GALLUP — New Mexico officials allowed a judge to retire while facing 10 allegations of misconduct in office.
McKinley County Magistrate Judge April Silversmith retired Aug. 31, the Gallup Independent reported Tuesday.
Silversmith faced accusations of excessive absences from work, failing to attend court for the required 40 hours per week, failing to recuse or inappropriately involving herself in cases concerning family members and yelling at court staff members.
Silversmith and her attorney, William G. Stripp, requested the case remain sealed, but the allegations became public Sept. 4 when the New Mexico Supreme Court ordered the court filings to be opened.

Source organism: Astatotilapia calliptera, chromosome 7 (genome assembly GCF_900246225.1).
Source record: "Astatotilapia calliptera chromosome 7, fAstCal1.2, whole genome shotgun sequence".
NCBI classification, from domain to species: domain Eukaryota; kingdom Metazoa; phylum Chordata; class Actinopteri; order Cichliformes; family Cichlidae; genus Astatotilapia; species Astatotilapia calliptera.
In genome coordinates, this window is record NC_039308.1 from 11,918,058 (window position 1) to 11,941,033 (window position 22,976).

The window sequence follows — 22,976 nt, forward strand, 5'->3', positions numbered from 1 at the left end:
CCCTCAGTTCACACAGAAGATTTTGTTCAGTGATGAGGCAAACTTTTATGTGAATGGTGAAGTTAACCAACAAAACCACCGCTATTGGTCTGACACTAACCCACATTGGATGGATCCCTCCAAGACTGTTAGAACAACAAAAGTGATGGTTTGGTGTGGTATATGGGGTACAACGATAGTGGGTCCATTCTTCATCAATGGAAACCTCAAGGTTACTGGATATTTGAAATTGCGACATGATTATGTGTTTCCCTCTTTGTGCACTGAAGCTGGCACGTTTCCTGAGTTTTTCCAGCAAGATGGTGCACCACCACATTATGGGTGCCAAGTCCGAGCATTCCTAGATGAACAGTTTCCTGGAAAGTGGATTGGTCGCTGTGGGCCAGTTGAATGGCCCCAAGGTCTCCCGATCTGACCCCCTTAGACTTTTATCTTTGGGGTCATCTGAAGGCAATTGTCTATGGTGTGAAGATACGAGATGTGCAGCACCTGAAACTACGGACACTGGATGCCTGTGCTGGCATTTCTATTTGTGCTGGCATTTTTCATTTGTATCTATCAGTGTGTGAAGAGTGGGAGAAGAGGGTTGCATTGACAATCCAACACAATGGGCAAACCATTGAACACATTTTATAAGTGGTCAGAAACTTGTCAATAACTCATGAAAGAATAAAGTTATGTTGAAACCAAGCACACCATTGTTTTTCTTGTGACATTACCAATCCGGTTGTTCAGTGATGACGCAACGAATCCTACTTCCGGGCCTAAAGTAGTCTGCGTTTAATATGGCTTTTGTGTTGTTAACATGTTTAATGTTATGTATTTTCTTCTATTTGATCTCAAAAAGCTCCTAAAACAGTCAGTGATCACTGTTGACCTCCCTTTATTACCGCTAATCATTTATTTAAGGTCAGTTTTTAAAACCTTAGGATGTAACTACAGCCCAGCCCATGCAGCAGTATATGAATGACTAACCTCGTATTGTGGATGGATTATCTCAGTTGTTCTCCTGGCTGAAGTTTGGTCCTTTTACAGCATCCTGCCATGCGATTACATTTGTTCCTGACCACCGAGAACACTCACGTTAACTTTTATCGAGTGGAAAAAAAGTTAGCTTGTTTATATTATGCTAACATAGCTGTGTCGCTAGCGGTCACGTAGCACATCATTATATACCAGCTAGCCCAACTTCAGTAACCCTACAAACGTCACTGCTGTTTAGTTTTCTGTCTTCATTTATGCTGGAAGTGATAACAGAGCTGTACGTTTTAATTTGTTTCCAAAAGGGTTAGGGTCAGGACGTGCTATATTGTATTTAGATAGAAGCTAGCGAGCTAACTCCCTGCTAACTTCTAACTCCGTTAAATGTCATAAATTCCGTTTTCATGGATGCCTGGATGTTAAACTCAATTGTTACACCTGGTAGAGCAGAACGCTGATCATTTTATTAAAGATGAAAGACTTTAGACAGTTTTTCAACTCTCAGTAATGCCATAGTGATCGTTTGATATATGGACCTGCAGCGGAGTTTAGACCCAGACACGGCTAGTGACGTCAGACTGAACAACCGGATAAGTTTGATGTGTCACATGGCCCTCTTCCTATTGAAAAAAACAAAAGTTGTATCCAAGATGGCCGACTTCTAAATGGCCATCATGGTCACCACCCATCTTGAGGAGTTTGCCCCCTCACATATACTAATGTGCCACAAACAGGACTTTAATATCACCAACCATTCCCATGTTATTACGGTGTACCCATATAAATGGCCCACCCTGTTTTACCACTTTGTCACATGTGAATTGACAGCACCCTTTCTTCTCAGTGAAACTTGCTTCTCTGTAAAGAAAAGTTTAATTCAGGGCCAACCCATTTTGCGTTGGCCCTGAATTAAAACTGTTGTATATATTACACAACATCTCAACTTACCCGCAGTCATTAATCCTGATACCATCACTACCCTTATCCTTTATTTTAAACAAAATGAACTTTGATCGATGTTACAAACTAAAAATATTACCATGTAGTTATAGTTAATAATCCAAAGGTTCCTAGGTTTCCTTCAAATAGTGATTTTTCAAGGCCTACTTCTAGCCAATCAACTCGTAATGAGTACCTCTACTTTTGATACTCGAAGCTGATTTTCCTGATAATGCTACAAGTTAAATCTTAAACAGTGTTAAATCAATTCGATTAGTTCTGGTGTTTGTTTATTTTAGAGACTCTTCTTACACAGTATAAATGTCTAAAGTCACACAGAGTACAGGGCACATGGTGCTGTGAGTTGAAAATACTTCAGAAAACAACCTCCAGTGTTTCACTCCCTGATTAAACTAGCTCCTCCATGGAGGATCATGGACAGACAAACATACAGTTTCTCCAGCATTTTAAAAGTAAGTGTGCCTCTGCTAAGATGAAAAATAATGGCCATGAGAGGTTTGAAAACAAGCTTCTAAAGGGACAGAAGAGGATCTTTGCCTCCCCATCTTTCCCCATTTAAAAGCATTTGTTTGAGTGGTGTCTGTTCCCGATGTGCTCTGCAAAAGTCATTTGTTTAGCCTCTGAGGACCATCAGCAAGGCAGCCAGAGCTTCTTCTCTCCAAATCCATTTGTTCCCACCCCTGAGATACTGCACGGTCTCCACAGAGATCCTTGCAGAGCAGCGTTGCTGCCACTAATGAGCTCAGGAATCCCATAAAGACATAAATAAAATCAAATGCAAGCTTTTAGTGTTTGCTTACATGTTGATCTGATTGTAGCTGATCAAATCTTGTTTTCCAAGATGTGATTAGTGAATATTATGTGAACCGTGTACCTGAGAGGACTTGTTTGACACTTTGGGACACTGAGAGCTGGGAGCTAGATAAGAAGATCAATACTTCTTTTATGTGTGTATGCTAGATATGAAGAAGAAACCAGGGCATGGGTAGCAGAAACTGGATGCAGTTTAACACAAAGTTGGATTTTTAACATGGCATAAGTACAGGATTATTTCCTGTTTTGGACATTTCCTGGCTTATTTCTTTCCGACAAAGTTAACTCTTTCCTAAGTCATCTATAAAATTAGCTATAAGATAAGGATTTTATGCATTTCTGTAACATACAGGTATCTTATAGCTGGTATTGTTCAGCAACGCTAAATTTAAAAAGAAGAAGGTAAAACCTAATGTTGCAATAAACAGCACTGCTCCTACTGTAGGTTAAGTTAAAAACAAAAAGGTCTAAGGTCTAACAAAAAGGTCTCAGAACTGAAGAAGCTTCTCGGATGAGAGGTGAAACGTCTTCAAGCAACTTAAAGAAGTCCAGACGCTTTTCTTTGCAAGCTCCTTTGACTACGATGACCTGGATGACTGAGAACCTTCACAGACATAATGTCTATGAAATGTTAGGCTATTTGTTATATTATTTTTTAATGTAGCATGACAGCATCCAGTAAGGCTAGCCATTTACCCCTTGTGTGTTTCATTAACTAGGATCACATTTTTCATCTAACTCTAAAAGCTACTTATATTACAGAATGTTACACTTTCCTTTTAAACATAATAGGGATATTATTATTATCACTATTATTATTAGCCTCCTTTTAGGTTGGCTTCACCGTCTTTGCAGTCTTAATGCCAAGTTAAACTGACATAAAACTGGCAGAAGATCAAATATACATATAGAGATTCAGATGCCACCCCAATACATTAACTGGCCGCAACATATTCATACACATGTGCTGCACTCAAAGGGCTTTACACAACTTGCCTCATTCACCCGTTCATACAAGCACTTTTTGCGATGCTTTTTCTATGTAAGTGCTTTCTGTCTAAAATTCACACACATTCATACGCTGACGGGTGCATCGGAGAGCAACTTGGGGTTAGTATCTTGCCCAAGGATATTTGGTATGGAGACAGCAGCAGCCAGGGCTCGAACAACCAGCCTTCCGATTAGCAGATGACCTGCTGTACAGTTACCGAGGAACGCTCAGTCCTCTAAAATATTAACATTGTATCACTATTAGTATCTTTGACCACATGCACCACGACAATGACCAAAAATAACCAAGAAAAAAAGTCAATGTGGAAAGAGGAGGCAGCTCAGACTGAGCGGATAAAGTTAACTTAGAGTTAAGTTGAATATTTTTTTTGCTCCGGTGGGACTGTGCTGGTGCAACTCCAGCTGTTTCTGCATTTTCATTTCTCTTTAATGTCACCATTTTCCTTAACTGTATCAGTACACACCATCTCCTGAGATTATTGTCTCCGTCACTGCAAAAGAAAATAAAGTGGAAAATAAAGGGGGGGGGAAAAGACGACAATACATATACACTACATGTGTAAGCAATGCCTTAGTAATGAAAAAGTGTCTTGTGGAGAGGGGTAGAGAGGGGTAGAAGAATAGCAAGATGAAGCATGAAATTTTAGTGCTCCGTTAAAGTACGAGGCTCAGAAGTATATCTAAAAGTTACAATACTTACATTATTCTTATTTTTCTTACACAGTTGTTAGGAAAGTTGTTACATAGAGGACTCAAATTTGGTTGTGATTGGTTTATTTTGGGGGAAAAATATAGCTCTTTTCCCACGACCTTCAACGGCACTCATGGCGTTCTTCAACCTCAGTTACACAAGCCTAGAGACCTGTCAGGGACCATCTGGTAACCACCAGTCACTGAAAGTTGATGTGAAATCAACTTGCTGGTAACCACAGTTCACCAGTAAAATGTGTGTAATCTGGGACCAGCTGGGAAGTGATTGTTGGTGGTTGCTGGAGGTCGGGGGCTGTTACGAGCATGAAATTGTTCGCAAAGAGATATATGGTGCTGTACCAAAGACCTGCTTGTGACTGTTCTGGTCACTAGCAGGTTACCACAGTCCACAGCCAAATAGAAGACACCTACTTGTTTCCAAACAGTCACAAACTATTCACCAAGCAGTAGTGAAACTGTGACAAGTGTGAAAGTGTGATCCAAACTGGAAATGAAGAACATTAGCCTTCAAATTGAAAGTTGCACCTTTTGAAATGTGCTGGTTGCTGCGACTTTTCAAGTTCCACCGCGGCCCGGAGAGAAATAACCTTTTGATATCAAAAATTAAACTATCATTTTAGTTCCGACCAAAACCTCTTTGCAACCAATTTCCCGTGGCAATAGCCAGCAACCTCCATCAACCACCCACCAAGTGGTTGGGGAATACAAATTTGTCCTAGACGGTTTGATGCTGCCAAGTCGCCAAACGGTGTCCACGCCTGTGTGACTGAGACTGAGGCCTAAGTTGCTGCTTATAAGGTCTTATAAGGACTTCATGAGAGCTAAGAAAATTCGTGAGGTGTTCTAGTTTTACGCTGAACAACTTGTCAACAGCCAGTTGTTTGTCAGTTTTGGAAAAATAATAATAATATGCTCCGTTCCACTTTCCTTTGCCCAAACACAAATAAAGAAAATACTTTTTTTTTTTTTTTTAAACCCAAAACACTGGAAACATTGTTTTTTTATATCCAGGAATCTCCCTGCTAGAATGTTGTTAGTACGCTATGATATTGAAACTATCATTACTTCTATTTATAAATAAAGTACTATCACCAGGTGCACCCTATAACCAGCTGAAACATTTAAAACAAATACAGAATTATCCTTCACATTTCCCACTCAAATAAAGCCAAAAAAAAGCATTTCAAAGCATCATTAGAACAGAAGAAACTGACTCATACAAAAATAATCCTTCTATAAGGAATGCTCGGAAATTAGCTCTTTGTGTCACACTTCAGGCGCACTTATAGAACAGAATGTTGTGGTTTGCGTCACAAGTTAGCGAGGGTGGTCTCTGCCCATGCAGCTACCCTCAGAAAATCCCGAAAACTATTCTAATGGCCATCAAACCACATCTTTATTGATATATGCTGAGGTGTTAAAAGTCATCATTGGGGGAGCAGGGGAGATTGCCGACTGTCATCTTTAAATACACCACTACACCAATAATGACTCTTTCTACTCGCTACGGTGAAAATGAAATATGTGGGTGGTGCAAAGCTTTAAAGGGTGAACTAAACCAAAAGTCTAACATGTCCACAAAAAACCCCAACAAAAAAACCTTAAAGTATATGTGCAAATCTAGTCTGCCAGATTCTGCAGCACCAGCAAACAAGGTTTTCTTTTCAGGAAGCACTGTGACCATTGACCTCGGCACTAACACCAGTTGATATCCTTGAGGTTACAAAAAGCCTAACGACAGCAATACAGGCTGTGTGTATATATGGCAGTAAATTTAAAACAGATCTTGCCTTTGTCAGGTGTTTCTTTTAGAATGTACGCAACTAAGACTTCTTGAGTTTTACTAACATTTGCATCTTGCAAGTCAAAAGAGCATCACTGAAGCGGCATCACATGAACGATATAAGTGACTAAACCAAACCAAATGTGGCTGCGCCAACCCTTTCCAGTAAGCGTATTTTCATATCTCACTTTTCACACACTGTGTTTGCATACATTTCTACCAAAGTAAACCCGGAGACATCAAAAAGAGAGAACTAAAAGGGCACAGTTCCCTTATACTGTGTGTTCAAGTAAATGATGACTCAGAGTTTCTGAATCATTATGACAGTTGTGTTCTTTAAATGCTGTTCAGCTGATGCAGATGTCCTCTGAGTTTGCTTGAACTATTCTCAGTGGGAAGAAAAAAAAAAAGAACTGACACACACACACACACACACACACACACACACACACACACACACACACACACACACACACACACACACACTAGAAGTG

The state Supreme Court agreed with the New Mexico Judicial Standards Commission, which filed a petition requesting the court accept Silversmith’s request for permanent retirement in lieu of further disciplinary proceedings against her.
The agreement meets Silversmith's request, serves the interests of justice and "ensures the public’s continued confidence and trust in the judiciary,” the commission said in the Aug. 28 petition.
Silversmith was ordered not to seek or accept future appointments to New Mexico judicial office. She is also prohibited from officiating at weddings.
Democratic Gov. Michelle Lujan Grisham's office is reviewing applications to fill the vacancy, spokesperson Nora Meyers Sackett said.